A new version of Mac OSX and a new version of Pentaho Data Integration (aka Kettle) but the same old problem getting Kettle to run. Apple tries to keep their operating system locked down and secure, so if you download applications from the Internet that aren’t from the Apple App Store, the files are quarantined.
With the update to Sierra, the quarantine process has been “improved”. Keep reading to see how to do it!
This is my second article on using Microsoft’s new Linux version of SQL Server with R. This time, I’ll cover how to use RODBC to gather data from SQL Server. As a bit of background, over the past few months, I have been working to learn R, a free software environment for statistical computing. Its been gaining popularity over the past few years, and Microsoft just gave it a huge boost by integrating R into their Power BI visualization software and in the Windows version of SQL Server 2016. Since a good deal of my work involves connecting to Microsoft SQL Servers its a good opportunity to show how to connect to a SQL Server installed on Ubuntu from R using ODBC.
For this tutorial, I am going to assume that you already have R installed. For my purposes, I am running R on the same Ubuntu machine as the SQL Server. If you need instructions for installing SQL Server on Linux, Microsoft has provided a write-up already. So now let’s get started.
As I have stated previously when creating ETL workflows, its useful to store the information in a database repository, rather than as individual files on your workstation. This allows multiple users to have access to the information (why recreate the wheel?), it allows you to pull it into your jobs quickly and easily, and you can back it up quickly and restore it if necessary. With the community version 7.0 of PENTAHO® DATA INTEGRATION (PDI), I am happy to report that you can finally create a repository for your ETL code on Microsoft SQL Server. Previously, you could setup a repository on MySQL or PostgreSQL with the community edition but there were compatibility problems with the code that Kettle used that didn’t work with SQL Server. After downloading the latest version I was attempting to make a connection to SQL Server, and decided to test setting up a repository again. I am happy to say it works so the remainder of this article will walk through the process of setting up a Pentaho repository on SQL Server 2016 from a Windows 10 machine.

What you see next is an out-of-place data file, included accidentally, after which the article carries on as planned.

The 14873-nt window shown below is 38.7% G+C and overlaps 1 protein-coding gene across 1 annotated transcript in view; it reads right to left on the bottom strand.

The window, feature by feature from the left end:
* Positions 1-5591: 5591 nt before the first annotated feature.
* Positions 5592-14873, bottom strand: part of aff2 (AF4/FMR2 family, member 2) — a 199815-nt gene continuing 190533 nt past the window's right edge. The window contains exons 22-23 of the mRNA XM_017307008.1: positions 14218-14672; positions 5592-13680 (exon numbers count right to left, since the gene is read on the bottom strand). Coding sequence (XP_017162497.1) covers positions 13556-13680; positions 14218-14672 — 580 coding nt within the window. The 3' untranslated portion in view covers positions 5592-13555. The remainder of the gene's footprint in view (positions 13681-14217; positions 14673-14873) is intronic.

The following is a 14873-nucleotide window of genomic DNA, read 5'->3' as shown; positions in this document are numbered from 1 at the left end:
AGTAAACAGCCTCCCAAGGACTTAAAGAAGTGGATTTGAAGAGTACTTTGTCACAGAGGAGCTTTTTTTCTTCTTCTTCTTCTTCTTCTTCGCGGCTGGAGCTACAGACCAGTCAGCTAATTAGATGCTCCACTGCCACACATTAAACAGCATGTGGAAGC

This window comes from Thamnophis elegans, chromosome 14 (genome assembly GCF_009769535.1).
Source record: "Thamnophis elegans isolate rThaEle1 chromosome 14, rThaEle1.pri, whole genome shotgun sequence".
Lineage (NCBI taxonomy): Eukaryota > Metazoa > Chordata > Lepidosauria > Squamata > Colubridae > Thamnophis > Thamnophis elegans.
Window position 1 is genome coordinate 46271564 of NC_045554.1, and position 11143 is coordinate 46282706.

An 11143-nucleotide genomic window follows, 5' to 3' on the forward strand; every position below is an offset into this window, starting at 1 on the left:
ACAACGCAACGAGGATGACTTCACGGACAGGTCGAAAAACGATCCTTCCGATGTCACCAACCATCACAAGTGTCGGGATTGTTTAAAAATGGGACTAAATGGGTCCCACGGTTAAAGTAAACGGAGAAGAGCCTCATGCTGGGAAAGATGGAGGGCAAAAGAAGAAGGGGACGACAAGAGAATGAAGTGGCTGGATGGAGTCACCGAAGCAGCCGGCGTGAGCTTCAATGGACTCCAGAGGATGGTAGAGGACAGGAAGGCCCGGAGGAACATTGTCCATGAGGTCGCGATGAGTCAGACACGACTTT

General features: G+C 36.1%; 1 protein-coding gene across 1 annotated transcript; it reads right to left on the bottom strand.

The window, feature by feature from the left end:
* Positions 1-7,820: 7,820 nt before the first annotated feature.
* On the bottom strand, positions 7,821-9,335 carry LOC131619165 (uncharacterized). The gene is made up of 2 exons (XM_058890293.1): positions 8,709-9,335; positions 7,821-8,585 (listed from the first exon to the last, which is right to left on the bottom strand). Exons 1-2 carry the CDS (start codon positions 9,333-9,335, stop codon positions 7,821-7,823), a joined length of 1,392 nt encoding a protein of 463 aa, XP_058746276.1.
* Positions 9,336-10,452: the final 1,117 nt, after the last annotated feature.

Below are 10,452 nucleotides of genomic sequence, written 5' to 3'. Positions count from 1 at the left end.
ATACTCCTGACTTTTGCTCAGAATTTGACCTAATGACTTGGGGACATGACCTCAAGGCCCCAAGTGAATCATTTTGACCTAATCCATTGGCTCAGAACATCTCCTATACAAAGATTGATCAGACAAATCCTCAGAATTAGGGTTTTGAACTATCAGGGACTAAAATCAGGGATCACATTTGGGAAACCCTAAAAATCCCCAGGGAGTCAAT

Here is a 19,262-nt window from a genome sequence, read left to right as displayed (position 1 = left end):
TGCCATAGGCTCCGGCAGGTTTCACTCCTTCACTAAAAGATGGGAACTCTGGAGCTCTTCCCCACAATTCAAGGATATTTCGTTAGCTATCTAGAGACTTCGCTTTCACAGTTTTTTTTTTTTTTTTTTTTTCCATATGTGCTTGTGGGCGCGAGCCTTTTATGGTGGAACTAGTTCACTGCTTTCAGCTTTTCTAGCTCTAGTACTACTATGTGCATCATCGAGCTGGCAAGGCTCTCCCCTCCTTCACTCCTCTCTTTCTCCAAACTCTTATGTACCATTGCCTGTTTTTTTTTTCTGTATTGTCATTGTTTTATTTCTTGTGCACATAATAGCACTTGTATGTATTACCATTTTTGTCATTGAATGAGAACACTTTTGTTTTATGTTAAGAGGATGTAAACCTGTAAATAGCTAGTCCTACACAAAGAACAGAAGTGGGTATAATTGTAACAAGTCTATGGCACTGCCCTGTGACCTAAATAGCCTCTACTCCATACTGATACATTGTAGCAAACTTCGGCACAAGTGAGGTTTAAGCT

- Download the jTDS open source SQL Server JDBC driver. Extract the ZIP file, and copy the jtds-1.3.1.jar file from your download and save it into the data-integration\lib folder of your Pentaho application. Although Microsoft provides a JDBC driver, it did not work for me.
- Create an empty database on your Microsoft SQL Server. I created one called “PentahoRepository”
- Setup a SQL Server user account (not an Active Directory account) on your database server and give the account DBO (owner) permissions on the database. Using a DDLADMIN level does not work. I created my account and called it “repository”. I also set the default database for this account to the new database.
Now that we have our prerequisites setup, we can start the PDI client.